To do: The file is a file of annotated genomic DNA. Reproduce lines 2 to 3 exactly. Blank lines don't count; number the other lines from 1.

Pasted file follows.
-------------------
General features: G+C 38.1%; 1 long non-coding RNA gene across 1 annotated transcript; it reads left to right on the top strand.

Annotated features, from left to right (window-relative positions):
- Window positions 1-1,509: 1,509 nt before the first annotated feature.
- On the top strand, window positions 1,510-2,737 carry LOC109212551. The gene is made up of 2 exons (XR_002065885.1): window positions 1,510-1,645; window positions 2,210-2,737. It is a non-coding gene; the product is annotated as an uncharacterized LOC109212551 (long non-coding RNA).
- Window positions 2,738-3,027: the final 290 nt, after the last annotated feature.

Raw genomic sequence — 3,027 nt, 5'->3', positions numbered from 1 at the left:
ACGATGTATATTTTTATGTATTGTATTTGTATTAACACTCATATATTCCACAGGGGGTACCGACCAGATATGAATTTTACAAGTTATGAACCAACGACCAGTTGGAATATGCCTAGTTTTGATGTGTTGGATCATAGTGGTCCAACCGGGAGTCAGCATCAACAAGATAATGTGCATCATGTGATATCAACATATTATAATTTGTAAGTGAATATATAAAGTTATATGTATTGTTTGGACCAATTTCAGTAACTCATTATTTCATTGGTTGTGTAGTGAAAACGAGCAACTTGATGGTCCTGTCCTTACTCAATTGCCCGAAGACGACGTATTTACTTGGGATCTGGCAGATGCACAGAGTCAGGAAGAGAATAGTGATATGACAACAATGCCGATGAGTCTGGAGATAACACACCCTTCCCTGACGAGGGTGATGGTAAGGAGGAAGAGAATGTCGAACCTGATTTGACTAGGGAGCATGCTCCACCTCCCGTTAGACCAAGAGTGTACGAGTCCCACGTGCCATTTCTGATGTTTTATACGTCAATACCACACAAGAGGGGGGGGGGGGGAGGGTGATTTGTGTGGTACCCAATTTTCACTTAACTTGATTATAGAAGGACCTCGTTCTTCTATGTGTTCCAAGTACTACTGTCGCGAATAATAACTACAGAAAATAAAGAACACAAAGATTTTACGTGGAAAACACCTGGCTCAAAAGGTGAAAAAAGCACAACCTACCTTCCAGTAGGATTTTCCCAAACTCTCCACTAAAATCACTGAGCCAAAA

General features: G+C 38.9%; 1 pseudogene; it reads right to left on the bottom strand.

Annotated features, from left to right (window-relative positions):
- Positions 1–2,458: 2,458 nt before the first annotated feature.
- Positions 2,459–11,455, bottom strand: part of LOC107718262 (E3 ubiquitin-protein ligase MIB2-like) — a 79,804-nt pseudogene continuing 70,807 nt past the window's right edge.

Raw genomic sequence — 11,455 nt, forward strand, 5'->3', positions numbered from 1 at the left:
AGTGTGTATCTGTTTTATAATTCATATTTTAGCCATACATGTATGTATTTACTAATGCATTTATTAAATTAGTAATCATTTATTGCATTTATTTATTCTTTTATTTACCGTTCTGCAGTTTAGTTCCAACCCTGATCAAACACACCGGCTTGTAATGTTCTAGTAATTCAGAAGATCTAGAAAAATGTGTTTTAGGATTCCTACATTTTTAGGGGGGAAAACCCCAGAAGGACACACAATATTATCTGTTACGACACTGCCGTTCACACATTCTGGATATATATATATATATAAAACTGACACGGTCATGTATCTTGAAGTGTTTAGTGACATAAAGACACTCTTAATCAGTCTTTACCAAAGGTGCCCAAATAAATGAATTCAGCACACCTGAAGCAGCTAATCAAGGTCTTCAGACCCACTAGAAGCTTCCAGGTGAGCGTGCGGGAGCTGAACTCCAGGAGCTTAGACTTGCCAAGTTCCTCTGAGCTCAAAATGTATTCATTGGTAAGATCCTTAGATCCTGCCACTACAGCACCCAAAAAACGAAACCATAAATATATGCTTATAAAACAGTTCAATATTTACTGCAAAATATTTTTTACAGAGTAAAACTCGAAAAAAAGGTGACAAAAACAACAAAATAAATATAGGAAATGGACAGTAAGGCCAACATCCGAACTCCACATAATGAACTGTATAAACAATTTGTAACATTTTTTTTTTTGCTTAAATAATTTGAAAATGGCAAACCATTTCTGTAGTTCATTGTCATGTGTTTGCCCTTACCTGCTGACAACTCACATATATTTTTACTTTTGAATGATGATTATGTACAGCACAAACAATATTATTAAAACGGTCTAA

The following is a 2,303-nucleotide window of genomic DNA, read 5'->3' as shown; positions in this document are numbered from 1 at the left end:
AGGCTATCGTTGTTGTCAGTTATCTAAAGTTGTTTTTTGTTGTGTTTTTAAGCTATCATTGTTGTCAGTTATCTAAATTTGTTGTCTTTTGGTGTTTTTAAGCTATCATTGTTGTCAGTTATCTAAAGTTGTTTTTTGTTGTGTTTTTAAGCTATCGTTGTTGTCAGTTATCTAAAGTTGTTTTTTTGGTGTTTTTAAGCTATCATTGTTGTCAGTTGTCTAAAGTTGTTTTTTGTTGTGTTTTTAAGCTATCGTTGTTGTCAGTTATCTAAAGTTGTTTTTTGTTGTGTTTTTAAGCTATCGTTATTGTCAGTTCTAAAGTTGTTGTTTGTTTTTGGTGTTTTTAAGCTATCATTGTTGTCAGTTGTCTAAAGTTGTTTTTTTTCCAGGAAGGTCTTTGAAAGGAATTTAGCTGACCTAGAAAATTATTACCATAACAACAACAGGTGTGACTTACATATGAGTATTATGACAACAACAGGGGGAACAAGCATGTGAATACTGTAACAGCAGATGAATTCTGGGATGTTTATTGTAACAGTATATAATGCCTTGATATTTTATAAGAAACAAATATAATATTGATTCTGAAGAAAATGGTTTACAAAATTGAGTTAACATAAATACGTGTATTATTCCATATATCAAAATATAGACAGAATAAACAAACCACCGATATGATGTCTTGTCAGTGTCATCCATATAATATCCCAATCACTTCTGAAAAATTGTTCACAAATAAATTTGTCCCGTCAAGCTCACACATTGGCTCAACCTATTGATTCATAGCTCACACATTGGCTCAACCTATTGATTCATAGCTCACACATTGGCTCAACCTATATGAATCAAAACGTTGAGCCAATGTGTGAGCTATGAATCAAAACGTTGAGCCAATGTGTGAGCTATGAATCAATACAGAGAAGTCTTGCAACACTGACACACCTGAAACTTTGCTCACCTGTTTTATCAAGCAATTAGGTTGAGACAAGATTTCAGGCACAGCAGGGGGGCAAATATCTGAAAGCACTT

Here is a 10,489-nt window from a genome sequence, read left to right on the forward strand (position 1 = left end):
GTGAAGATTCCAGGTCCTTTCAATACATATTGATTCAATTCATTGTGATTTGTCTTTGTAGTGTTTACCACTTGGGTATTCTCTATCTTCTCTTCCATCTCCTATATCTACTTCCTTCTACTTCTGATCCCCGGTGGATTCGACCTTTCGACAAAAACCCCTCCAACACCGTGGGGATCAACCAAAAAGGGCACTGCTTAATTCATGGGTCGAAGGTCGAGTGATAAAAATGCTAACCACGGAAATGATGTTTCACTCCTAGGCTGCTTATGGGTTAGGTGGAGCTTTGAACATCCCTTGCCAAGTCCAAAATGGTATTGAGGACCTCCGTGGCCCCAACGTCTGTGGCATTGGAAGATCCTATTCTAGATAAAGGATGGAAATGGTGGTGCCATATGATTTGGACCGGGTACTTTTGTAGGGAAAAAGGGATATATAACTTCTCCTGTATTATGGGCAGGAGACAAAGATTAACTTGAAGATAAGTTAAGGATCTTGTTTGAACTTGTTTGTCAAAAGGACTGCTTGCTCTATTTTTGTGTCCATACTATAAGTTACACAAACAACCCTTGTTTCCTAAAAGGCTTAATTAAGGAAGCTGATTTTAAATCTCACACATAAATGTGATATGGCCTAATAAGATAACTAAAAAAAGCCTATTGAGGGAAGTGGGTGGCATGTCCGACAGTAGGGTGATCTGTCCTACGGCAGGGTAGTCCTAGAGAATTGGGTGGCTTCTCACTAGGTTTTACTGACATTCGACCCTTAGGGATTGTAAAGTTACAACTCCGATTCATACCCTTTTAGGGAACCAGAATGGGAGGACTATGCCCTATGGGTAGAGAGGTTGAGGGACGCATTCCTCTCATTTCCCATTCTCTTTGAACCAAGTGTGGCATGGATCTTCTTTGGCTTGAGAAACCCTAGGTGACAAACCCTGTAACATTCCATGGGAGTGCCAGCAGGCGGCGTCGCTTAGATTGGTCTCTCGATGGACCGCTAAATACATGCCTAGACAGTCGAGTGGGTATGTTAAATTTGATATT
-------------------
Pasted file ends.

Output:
Annotated features, from left to right (window-relative positions):
- Window positions 1-1,509: 1,509 nt before the first annotated feature.